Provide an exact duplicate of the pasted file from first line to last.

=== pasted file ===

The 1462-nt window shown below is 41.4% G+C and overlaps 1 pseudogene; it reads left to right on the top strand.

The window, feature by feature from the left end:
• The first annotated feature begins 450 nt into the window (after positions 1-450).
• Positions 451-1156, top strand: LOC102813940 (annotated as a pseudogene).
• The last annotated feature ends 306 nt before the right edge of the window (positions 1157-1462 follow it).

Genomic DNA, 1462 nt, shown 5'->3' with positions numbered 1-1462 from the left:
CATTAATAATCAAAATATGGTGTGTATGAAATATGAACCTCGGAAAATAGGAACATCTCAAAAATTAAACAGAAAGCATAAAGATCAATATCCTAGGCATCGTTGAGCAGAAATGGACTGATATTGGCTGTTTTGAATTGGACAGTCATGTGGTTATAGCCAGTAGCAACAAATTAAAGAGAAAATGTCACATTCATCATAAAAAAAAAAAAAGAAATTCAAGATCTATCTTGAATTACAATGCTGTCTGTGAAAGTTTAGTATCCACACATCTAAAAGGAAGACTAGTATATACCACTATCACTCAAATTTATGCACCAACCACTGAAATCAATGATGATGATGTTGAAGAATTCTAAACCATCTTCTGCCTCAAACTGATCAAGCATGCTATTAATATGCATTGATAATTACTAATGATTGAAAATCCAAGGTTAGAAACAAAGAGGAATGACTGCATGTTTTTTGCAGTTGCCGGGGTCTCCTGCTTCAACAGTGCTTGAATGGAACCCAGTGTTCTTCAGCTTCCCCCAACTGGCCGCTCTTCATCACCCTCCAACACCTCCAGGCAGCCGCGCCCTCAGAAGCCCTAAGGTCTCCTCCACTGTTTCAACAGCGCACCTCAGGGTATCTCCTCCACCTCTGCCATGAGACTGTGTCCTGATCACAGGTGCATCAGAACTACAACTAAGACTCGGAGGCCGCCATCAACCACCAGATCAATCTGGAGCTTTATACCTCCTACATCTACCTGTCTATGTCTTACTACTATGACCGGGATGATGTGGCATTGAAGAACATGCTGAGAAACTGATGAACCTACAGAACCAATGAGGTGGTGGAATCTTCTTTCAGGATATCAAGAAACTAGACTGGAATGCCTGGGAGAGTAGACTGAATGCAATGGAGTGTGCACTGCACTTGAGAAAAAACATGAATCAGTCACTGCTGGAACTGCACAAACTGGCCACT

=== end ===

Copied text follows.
The 1462-nt window shown below is 41.4% G+C and overlaps 1 pseudogene; it reads left to right on the top strand.

The window, feature by feature from the left end:
• The first annotated feature begins 450 nt into the window (after positions 1-450).
• Positions 451-1156, top strand: LOC102813940 (annotated as a pseudogene).
• The last annotated feature ends 306 nt before the right edge of the window (positions 1157-1462 follow it).

Genomic DNA, 1462 nt, shown 5'->3' with positions numbered 1-1462 from the left:
CATTAATAATCAAAATATGGTGTGTATGAAATATGAACCTCGGAAAATAGGAACATCTCAAAAATTAAACAGAAAGCATAAAGATCAATATCCTAGGCATCGTTGAGCAGAAATGGACTGATATTGGCTGTTTTGAATTGGACAGTCATGTGGTTATAGCCAGTAGCAACAAATTAAAGAGAAAATGTCACATTCATCATAAAAAAAAAAAAAGAAATTCAAGATCTATCTTGAATTACAATGCTGTCTGTGAAAGTTTAGTATCCACACATCTAAAAGGAAGACTAGTATATACCACTATCACTCAAATTTATGCACCAACCACTGAAATCAATGATGATGATGTTGAAGAATTCTAAACCATCTTCTGCCTCAAACTGATCAAGCATGCTATTAATATGCATTGATAATTACTAATGATTGAAAATCCAAGGTTAGAAACAAAGAGGAATGACTGCATGTTTTTTGCAGTTGCCGGGGTCTCCTGCTTCAACAGTGCTTGAATGGAACCCAGTGTTCTTCAGCTTCCCCCAACTGGCCGCTCTTCATCACCCTCCAACACCTCCAGGCAGCCGCGCCCTCAGAAGCCCTAAGGTCTCCTCCACTGTTTCAACAGCGCACCTCAGGGTATCTCCTCCACCTCTGCCATGAGACTGTGTCCTGATCACAGGTGCATCAGAACTACAACTAAGACTCGGAGGCCGCCATCAACCACCAGATCAATCTGGAGCTTTATACCTCCTACATCTACCTGTCTATGTCTTACTACTATGACCGGGATGATGTGGCATTGAAGAACATGCTGAGAAACTGATGAACCTACAGAACCAATGAGGTGGTGGAATCTTCTTTCAGGATATCAAGAAACTAGACTGGAATGCCTGGGAGAGTAGACTGAATGCAATGGAGTGTGCACTGCACTTGAGAAAAAACATGAATCAGTCACTGCTGGAACTGCACAAACTGGCCACT